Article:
Our Ram came equipped with a 5.7 liter HEMI V-8 engine, yet managed a decent--but by no means great--13.8 mpg during our testing, with about an equal amount of urban and highway driving. This falls on the low end of the EPA's estimates for the truck of 13 city and 18 highway mpg. Dodge manages this using a combination of variable cam-timing and cylinder-deactivation tech that allows the engine to run on four cylinders during light-load situations, such as highway cruising. A tiny fuel-saver light illuminates on the instrument cluster to let the driver know when the cylinder deactivation is happening. Thirteen mpg doesn't sound very impressive by itself, but consider that this is a vehicle that easily weighs more than 6,400 pounds and you'll be grateful for every mile per gallon saved.
While the HEMI feels powerful and capable, it is also very isolated from the driver. With 390 horsepower and 407 foot-pounds of stump-pulling torque, the Dodge Ram is no slouch in the power department. The engine's grunt is very accessible, peaking very low in the power band. Yet, the Ram's engine feels as though it's attached to the rest of the truck with giant rubber bands. Stomp the gas and for a moment, nothing happens. Suddenly, you'll hear the engine roar as the transmission decides its time to downshift. You'll see the chassis squat down when the engine decides to use all eight cylinders instead of just four. Eventually, you'll actually feel the full power at the seat of your pants, but by then the moment will have passed. We understand that it's not realistic to expect the throttle response of a muscle car, but there's just too much complication standing between the driver and the power. When we've got 407 foot-pounds of torque on tap, we want it now!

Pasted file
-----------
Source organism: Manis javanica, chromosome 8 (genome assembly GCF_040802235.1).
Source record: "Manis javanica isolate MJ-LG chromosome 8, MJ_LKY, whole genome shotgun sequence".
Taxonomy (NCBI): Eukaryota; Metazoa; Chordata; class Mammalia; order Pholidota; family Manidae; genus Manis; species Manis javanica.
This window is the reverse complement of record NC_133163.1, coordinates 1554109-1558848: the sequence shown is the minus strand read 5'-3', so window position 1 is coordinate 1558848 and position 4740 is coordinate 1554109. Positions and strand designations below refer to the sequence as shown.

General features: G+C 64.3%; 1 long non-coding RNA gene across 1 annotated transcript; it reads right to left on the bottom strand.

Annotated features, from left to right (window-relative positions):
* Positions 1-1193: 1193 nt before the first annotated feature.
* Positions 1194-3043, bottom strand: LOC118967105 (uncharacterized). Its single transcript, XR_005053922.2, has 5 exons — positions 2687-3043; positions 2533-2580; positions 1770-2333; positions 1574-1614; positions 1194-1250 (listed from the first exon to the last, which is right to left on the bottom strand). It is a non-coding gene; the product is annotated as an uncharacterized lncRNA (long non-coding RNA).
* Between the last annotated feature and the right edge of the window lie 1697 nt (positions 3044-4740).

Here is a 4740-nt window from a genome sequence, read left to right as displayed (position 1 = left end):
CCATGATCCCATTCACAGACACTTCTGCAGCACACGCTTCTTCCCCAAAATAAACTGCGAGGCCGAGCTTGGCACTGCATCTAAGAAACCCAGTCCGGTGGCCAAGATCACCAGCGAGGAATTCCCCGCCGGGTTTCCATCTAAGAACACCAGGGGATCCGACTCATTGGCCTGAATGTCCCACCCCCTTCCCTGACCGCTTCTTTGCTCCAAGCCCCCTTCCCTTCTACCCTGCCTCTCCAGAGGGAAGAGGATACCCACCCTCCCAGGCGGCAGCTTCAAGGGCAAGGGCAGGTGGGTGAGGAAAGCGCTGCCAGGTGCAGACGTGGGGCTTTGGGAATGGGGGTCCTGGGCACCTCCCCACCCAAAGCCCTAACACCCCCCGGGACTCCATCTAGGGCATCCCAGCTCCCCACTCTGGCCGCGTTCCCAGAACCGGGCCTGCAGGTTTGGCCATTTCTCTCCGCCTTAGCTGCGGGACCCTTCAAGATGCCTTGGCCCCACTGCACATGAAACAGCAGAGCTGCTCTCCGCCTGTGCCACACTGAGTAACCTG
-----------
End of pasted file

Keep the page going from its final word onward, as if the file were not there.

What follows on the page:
We don't get many trucks in the CNET garage, mostly because we like cars with lots of tech toys. The Dodge Ram managed to exceed all of our expectations by packing some of the most unique tech options around. Satellite TV and in-vehicle Wi-Fi are pretty ambitious features to include on an automobile. While we feel these features need polish, we're excited to see Dodge pushing the tech envelope. The hands-free Bluetooth and the UConnect media center--with its hard-drive storage--were also fantastic options that made piloting the big ol' Ram a fun experience. Although we're slightly penalizing the Ram for the lack of polish and a few interface qualms, such as the lack of a hands-free button on the steering wheel, we're still giving the Ram a high score for cabin comfort.